The other night I was so tired, and our youngest, Peter, was just not going to sleep. It was one in the morning, and I was desperate. I brought out the big gun.
“Peter, that’s it. I’m putting on All the Presidents Men”.
“No mommy. No All the Presidents Men,” came his plea for mercy.
I was too tired for mercy.
Yes, my secret is out. When I can’t get my youngest to sleep, I bring him into my room (if he’s not there already) and put on a movie that’s guaranteed to bore him to sleep. All the Presidents Men is my strongest weapon. If I’m feeling a little more patient, it’s Julie and Julia or Field of Dreams.
But this was a night for a political thriller.
Before Woodward met Bernstein, Peter was asleep.
I’ve developed such a strange skill set in 12 years of motherhood that I started thinking how I could possibly define it if I was ever looking for work in the corporate world again. How could I possibly sum up all the creative problem solving I’ve done as a mom? Is there a position where I could use all these skills?
As I was considering my options, I thought about CEO of a Fortune 500 company or perhaps Secretary of State.
Yes, Secretary Clinton’s impressive resume includes turns as senator, first lady, lawyer, and congressional aide on her way to becoming the nation’s chief diplomat. Admittedly, I’ve been none of these.
But, how much do you want to bet that when it comes down to the nitty-gritty negotiations she has to do with world leaders, she relies on her time as a mom as much as any other position she’s held?
Who does more day-to-day negotiations than a mother? Every day we have to get our little darlings to do things that they just don’t want to do. Eat with a fork, use the potty, not put their fingers in their noses, and that’s just for starters.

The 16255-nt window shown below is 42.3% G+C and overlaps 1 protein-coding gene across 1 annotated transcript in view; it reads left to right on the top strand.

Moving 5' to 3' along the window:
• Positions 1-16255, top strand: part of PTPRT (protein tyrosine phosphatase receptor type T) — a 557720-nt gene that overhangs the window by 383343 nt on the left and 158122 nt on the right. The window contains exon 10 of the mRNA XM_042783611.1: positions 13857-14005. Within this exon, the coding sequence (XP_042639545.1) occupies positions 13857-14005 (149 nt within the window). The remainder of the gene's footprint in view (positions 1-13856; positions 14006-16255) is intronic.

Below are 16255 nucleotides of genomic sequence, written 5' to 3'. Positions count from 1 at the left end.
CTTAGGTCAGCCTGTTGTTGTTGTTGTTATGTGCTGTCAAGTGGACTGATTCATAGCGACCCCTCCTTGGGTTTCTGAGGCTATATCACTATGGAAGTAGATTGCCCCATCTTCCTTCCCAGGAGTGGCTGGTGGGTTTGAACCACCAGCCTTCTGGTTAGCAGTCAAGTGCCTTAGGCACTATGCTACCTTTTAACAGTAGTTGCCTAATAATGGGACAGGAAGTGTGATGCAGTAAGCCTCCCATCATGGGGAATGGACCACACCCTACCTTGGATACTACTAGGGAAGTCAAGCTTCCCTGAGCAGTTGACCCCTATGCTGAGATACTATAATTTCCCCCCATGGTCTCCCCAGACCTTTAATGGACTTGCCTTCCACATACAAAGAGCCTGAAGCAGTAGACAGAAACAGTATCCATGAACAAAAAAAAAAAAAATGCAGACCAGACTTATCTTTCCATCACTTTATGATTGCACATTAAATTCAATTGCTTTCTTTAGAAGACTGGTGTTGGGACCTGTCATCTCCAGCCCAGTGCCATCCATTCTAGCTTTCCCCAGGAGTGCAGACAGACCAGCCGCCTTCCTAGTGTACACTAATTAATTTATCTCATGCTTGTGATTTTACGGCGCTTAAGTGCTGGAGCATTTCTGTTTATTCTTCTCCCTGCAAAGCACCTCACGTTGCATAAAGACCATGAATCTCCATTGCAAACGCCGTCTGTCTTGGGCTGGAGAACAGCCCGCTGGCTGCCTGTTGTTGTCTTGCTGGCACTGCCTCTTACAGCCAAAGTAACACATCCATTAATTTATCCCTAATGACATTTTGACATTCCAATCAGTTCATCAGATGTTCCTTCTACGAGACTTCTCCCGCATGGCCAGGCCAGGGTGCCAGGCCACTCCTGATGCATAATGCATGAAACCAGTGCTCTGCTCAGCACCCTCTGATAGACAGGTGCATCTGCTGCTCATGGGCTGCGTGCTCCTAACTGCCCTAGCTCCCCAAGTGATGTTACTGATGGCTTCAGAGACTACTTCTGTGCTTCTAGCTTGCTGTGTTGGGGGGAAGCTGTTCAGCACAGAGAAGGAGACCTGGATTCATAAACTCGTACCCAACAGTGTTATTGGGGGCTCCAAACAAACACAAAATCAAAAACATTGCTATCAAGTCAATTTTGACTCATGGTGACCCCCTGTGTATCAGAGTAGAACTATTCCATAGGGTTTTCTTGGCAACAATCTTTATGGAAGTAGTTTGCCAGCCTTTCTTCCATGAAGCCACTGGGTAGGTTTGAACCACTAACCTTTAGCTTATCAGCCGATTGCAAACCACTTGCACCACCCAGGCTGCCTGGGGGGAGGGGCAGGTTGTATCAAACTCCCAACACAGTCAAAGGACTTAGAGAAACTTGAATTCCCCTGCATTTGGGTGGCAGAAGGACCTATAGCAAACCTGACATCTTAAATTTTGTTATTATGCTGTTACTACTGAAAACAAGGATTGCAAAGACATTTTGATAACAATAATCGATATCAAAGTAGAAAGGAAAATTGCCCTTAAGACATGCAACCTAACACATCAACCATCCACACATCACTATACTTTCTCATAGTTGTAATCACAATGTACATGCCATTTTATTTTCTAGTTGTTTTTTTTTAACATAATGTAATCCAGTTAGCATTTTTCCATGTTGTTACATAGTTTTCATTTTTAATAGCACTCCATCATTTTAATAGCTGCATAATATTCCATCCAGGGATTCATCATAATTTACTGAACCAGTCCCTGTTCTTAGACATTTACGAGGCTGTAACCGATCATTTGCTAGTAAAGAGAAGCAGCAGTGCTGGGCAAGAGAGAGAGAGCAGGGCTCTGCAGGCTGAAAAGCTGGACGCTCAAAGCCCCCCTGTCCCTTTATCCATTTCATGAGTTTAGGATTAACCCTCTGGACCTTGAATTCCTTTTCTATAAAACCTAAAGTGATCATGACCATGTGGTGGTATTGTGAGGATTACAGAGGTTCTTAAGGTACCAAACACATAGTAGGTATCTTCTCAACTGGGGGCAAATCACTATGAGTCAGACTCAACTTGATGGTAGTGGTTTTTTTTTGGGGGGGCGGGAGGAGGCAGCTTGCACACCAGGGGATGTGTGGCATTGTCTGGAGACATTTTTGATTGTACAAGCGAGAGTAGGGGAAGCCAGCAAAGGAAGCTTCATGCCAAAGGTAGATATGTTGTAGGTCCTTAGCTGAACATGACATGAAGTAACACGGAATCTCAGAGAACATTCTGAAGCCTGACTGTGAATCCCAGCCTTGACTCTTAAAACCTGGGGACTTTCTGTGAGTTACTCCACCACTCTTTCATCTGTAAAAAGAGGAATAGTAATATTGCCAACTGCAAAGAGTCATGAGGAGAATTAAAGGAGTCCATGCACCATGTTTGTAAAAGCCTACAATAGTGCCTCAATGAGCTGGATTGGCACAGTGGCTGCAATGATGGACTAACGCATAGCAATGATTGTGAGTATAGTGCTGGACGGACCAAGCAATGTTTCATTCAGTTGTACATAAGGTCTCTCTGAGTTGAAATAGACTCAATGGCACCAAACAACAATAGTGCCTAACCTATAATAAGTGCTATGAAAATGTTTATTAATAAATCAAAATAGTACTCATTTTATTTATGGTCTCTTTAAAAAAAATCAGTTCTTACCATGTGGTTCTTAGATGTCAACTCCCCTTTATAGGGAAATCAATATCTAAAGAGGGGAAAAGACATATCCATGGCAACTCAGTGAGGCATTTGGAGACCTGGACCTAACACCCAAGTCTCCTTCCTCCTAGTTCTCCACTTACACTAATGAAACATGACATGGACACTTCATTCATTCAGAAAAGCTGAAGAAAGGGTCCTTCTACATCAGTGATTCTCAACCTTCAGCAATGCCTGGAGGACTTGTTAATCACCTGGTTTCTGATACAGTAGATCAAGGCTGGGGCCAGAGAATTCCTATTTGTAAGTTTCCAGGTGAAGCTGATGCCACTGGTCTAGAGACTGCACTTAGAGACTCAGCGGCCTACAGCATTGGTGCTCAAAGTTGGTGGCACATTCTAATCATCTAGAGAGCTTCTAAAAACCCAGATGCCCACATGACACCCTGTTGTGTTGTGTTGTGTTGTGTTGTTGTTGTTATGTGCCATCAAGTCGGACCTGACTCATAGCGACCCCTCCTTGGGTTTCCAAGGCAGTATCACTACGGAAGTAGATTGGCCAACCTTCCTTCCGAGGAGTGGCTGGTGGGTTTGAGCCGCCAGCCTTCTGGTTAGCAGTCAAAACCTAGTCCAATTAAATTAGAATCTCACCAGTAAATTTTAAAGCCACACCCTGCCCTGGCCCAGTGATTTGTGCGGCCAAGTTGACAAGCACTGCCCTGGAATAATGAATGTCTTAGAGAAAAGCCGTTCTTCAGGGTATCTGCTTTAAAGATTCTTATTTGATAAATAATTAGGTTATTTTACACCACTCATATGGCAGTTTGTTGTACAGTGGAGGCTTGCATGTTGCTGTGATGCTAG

When my oldest, Tom, was four, he refused to go into a Friendly’s restaurant because he feared they might play music that he found painful to his ears. I spent almost an hour, slowly and carefully getting him from the car to the restaurant, determined that he not let fear rule his life. Now it may not be the same as getting Middle Eastern heads of state to the negotiating table, but, it’s pretty close.
Thankfully I had my own dad to encourage me and stay with a then one-year-old Lizzy while she slept in the car. But, every good executive has assistants to help her out with difficult assignments.
I have made burping noises while cutting fingernails so little people don’t get freaked out but don’t have cat claws either. I have sung, ate and swallowed every animal in “I Know an Old Lady Who Swalled a Fly” to entertain children while we wait for what seemed like hours in doctors’ offices. I even came up with a story of a princess who learned to get out of the pool without screaming, so I could avoid a meltdown and get everybody out of said pool in one piece.
I am no pushover either. I have slashed TV, iPod, and movie privileges when the situation called for it, and I did not back down. If I could withstand the furror of a teenager, I’m pretty sure I could handle a board room of executives.
We haven’t even spoken about the multi-tasking required to diaper a baby, contain a toddler, and make an appointment with the pediatrician all at the same time as you look over a picture book with your eldest child lest they feel left out. It’s perfect preperation for a board meeting.
Motherhood may be the best training ground we have to develop strong leaders and heads of industries.
If there are any future leaders who don’t have time right now to start their own families, yet would like a crash course in a) negotiating, b) improving productivity, and c) operating on time and within budget, I will gladly let them spend time with my family. Come spend a few days being in the trenches of motherhood with me. It’s a sacrifice I would make for the good of my country.